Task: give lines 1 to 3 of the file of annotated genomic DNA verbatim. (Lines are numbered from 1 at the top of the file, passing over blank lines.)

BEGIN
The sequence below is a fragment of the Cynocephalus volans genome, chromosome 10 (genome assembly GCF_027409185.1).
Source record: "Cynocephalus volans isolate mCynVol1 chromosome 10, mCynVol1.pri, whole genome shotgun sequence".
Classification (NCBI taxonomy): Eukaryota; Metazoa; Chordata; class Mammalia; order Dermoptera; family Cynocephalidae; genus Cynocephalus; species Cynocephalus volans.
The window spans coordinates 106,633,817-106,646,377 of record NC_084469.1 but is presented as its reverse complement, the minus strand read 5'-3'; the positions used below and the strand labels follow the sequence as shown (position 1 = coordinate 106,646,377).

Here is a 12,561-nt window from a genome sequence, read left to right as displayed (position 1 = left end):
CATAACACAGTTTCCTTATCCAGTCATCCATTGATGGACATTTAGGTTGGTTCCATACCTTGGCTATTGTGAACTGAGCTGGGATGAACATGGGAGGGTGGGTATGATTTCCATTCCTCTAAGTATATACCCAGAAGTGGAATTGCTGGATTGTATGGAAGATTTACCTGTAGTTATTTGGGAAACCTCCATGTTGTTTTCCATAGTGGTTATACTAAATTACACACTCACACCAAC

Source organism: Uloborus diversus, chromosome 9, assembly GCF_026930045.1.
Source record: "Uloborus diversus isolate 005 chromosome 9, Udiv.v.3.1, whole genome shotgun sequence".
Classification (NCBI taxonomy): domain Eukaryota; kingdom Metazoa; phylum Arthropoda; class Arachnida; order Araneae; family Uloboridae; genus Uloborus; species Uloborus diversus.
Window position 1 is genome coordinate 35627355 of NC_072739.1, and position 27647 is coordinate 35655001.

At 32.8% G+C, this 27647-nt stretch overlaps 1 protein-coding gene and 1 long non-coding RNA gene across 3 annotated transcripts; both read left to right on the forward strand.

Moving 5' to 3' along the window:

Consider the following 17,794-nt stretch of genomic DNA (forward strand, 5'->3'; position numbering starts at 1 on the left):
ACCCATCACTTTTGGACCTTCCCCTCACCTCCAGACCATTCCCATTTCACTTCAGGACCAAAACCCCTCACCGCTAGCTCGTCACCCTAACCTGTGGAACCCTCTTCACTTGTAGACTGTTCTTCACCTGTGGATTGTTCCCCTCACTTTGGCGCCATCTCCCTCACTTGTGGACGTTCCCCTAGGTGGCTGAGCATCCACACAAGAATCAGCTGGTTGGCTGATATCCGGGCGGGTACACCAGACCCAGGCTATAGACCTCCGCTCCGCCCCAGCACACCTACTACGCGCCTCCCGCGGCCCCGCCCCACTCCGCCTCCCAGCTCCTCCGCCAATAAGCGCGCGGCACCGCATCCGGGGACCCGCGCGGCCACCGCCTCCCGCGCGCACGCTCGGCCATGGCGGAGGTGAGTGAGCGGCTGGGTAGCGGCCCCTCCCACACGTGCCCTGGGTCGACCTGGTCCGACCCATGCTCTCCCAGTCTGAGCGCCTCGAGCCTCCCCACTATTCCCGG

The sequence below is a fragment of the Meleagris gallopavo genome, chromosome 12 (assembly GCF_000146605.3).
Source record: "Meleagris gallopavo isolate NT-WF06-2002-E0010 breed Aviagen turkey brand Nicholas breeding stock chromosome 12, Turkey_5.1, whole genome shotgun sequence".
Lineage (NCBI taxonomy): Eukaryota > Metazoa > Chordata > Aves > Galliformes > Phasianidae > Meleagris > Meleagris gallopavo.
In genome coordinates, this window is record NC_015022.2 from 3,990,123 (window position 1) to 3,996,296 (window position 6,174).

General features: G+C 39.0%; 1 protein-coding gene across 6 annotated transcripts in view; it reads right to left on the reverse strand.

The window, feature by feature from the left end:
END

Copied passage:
The sequence below is a fragment of the Cynocephalus volans genome, chromosome 10 (genome assembly GCF_027409185.1).
Source record: "Cynocephalus volans isolate mCynVol1 chromosome 10, mCynVol1.pri, whole genome shotgun sequence".
Classification (NCBI taxonomy): Eukaryota; Metazoa; Chordata; class Mammalia; order Dermoptera; family Cynocephalidae; genus Cynocephalus; species Cynocephalus volans.